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Monetary and Exchange Rate Policy. International Dimensions.

Poverty and Inequality. Regional Development. Environment and Natural Resources. Author Index. Subject Index.

However, it has a simplistic and outdated explanation of the problem with the economy. According to the plan, the main problem is that the government restrains development by being unfriendly to business. The ideological justification for this is the quasi-religious faith that capitalist profit-seeking amid as free and unregulated markets as possible will solve social and economic problems.

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This notion also gets self-serving support from foreign investors and domestic oligarchs who want the state to put their narrow interests above those of the nation and long-term development. The plan will fail to transform the Philippines into the "prosperous middle-class society where no one is poor" declared by the government. This is because the plan will keep the country's agriculture and industry backward and mere adjuncts of foreign capital. Unemployment will remain high, incomes low, and Filipinos forced overseas for work.

Growth spurts driven by debt and speculation will only become fewer and farther between. Any increase in per capita income will be mostly because of growing concentration of wealth in a few rather than higher incomes for the majority.

Book Review— The Philippine Economy: Development, Policies, and Challenges

The plan begins by taking a long view of the country's trajectory against a reading of global and regional trends and prospects. The plan lucidly presents its approach over pages. It talks about "enhancing the social fabric" by improving governance, the administration of justice, and promoting Philippine culture and values. The inclusion of a distinct chapter on culture is innovative but at the same time because there is nowhere any mention of nationalism, alarming.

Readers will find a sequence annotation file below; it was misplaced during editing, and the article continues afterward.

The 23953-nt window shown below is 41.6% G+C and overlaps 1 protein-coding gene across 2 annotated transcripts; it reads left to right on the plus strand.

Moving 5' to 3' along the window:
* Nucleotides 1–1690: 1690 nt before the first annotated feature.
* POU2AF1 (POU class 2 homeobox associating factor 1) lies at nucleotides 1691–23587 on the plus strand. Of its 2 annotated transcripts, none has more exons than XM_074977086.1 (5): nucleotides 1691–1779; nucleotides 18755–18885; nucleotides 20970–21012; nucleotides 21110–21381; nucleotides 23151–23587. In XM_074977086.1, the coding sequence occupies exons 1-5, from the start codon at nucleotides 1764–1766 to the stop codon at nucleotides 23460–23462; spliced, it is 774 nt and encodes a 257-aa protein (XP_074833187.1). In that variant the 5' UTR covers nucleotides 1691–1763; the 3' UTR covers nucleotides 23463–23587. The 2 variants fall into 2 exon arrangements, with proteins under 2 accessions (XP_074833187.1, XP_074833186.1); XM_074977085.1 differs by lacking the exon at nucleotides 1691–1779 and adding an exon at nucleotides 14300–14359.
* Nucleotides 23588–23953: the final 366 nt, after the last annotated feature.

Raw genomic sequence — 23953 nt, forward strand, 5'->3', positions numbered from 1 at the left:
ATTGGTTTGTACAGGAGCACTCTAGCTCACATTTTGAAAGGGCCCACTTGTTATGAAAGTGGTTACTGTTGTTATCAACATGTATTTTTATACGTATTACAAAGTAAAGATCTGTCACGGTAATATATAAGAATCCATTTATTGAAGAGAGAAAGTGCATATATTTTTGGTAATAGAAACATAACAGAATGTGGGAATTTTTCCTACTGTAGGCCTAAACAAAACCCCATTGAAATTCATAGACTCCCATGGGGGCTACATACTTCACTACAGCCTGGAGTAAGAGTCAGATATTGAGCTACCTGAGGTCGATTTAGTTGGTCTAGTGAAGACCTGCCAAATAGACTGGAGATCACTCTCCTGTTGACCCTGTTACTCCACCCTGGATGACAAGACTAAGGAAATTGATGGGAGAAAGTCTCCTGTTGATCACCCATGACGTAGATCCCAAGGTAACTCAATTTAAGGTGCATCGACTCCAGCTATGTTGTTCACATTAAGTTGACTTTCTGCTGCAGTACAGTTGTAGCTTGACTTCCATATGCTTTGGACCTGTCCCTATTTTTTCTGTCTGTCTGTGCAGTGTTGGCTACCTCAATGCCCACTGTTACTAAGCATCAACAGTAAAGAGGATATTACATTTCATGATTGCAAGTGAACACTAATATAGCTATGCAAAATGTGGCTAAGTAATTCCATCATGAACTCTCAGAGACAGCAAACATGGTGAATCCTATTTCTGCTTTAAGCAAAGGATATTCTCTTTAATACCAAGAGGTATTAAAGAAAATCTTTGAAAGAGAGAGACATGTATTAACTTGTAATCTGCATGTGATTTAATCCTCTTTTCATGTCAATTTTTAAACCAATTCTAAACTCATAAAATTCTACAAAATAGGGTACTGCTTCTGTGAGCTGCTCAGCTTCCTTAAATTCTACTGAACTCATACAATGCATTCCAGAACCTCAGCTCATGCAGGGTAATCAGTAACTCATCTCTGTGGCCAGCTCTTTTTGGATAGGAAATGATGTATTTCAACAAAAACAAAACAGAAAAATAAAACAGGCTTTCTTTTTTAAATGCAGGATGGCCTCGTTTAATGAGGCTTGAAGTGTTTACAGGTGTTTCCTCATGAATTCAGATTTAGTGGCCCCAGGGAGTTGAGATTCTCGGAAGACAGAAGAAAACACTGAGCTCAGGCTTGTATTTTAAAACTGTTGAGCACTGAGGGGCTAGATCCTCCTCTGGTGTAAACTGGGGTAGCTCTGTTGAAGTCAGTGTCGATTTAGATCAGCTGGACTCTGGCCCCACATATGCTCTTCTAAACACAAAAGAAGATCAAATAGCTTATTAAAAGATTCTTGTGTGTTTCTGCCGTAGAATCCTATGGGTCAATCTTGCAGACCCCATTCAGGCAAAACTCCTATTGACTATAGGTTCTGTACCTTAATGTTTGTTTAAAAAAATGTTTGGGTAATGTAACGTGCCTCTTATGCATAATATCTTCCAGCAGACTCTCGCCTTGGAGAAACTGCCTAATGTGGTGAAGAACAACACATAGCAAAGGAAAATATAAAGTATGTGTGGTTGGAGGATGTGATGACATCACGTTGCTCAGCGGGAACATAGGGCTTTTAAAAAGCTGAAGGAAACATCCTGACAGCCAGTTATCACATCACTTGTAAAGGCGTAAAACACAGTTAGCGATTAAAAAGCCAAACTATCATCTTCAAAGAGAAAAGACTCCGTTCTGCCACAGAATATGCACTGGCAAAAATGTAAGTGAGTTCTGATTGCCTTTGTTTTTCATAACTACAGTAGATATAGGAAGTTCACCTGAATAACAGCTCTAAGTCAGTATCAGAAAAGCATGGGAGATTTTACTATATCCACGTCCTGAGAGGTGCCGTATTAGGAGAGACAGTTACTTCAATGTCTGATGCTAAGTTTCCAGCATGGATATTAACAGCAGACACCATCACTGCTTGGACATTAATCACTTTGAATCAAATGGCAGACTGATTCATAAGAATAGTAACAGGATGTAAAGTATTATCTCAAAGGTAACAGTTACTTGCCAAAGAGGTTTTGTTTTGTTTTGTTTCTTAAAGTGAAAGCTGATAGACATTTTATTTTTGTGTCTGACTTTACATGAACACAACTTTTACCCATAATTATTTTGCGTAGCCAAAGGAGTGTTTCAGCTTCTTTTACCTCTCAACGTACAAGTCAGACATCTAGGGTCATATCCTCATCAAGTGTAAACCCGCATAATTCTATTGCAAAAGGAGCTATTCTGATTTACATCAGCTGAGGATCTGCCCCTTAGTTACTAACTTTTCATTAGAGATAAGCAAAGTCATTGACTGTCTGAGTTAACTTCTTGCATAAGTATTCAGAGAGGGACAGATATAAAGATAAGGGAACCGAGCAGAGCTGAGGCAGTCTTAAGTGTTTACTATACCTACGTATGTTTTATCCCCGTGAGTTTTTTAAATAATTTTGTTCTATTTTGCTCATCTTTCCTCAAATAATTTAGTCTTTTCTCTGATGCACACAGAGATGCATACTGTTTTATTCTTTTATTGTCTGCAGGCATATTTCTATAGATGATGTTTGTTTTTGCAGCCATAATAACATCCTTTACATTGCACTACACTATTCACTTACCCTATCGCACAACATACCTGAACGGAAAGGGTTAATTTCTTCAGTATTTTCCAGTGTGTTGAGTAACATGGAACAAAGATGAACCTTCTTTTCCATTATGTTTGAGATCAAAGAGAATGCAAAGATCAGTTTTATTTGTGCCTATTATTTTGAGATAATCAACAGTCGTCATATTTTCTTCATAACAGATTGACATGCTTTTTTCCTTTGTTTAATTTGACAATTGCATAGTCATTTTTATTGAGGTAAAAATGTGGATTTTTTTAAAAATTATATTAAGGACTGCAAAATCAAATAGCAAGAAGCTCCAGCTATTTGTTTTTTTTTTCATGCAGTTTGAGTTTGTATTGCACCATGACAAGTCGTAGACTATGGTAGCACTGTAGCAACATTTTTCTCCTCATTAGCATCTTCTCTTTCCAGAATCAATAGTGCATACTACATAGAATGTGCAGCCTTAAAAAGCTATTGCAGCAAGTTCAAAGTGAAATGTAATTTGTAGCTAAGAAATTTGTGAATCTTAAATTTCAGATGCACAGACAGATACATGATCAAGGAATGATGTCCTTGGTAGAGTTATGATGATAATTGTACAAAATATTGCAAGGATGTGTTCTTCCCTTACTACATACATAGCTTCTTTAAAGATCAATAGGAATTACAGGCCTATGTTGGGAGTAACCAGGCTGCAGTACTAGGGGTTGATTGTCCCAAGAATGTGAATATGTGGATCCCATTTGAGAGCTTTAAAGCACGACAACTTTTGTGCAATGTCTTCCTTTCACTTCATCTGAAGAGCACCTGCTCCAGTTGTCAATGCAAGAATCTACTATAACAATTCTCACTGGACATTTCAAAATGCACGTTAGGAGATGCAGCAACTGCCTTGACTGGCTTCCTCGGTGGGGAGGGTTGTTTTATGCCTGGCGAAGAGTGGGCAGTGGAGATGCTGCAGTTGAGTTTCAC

The next three sections are the sum of its economic policies.

World Economic Outlook, July 12222

The plan is conscious of public frustration with long-standing poverty and worsening inequity and talks about "inequality-reducing transformation. This section elaborates on expanding economic opportunities in agriculture, forestry, fisheries, industry, and services, and on human capital development, on reducing vulnerability, and on building safe and secure communities.

It talks about "increasing growth potential" through exploiting a so-called demographic dividend and advancing science, technology, and innovation.

And it asserts its free market orientation under the rhetoric of "enabling and supportive economic environment," spanning macroeconomic policy and national competition policy. The next section highlights the Duterte administration's supposed points of emphasis. The "foundations for sustainable development" talk about attaining a just and lasting peace, ensuring public order and safety, ensuring ecological integrity, and accelerating infrastructure development. The plan is particularly obsessed about insufficient infrastructure being a binding constraint. The final section is just about plan implementation and monitoring.

While lucid, the plan is still wrong and will keep the Philippines backward. Three major flaws immediately come to mind, all of which stem from the plan's obsolete market fundamentalism.

Duterte's development plan: Recycled, failed economic policies

First, the plan avoids correcting the severe asset inequities and income imbalances that keep millions of Filipinos marginalized from meaningful economic activity. This means that all the plan's rhetoric about creating economic opportunities will really just mean greater profitable opportunities for the few who have the accumulated assets and incomes to begin with. Keywords Comprehensive Development Framework.

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PDF Author Asian Development Bank. Theme Development. Labor Migration. Related items.